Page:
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    FFP Partners decides "not to pursue" an unsolicited offer from Sutter Holding.

    FORT WORTH, Texas -- FFP Partners LP, which operates and leases convenience store properties to FFP Marketing Co., yesterday rejected an unsolicited buyout offer from San Francisco-based financial services firm Sutter Holding Co Inc.

    On Tuesday Sutter offered to buy all of the outstanding limited partnership units of FFP Partners for $2.00 per unit.

    FFP Partners could have been targeted because of its recent poor performance. In June, as a result of accounting errors and weak fuel margins, FFP said it would report a net loss of more than $4.7 million for 2001 and a net loss of $1.5 million for the first quarter of 2002.

    To stem mounting losses, the company unveiled a five-step plan to sell underperforming stores.

    The Fort Worth, Texas-based chain became aware of bookkeeping errors earlier this year in the accounting records of one of its subsidiaries, the company said in a statement. (The company declined to identify the subsidiary.) The bookkeeping errors relate to FFP's 1999 and 2000 accounting for credit-card sales and fuel payables, and their resulting effect on the cost of motor fuel sold.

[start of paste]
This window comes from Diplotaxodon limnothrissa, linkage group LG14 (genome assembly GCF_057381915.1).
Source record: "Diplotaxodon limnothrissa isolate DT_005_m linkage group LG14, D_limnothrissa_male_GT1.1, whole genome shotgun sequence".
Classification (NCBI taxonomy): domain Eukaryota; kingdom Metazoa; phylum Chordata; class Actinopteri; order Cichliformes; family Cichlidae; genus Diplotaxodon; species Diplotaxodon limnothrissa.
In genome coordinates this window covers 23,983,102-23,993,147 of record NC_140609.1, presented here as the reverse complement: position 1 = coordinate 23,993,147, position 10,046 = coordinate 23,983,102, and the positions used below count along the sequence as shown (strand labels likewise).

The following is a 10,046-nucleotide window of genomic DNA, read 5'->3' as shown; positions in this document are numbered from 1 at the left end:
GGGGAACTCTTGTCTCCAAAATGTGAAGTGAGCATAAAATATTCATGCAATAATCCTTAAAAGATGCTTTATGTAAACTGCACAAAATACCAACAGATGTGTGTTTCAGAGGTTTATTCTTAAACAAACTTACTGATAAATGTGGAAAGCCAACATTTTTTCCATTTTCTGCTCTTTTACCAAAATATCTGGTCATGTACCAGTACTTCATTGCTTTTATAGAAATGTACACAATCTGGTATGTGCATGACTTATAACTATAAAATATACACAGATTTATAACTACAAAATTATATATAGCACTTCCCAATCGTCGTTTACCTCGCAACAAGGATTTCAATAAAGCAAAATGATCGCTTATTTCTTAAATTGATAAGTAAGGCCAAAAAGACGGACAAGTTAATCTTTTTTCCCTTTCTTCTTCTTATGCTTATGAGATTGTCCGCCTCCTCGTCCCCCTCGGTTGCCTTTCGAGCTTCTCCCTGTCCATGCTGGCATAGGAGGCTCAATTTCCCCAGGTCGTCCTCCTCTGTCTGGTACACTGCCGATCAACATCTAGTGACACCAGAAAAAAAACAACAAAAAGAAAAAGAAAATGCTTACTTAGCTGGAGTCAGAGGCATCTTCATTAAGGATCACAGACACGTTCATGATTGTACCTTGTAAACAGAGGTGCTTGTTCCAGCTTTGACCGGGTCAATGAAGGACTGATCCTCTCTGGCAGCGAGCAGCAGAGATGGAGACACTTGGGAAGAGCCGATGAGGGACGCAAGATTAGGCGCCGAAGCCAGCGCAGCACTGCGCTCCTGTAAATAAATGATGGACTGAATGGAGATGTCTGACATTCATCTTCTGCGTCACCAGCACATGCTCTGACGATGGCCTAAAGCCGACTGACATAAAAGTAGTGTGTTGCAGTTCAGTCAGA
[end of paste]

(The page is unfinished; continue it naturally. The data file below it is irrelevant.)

A subsequent analysis determined that the errors require a charge of more than $1.5 million to cover tax costs and penalties. As a result, FFP also said it would restate its financial statements for the two years.

    FFP's woes didn't end there. At year-end 2001 and the end of the first quarter of 2002, it was not in compliance with the loan agreements for its long-term notes. The company has made all payments required under its loan documents and is seeking to obtain a waiver of non-compliance in the next two weeks.

    The company said it expects that its revolving line of credit will be continued until the waiver is obtained, but there is "no assurance at this time, however, that the waivers will be obtained," the statement said. FFP President and COO Robert J. Byrnes declined to comment on the current financial situation.

    What effect the botched accounting will have on FFP is unclear, but the company's line of credit is a crucial part of the its short-term strategy, especially as it relates to Chairman and CEO John Harvison's five-step plan to restore profitability.

    The strategy includes converting company-operated stores to gas-only locations. "By converting a store to a gas-only store, we can often improve our profitability at that store in cases where our sublease income, motor fuel margin and reduction in direct store expenses exceeds the margin on merchandise sales and the commission paid on motor fuel sales," Harvison said. In the past two years, FFP has converted 60 locations to gas-only and is looking to convert another 50.

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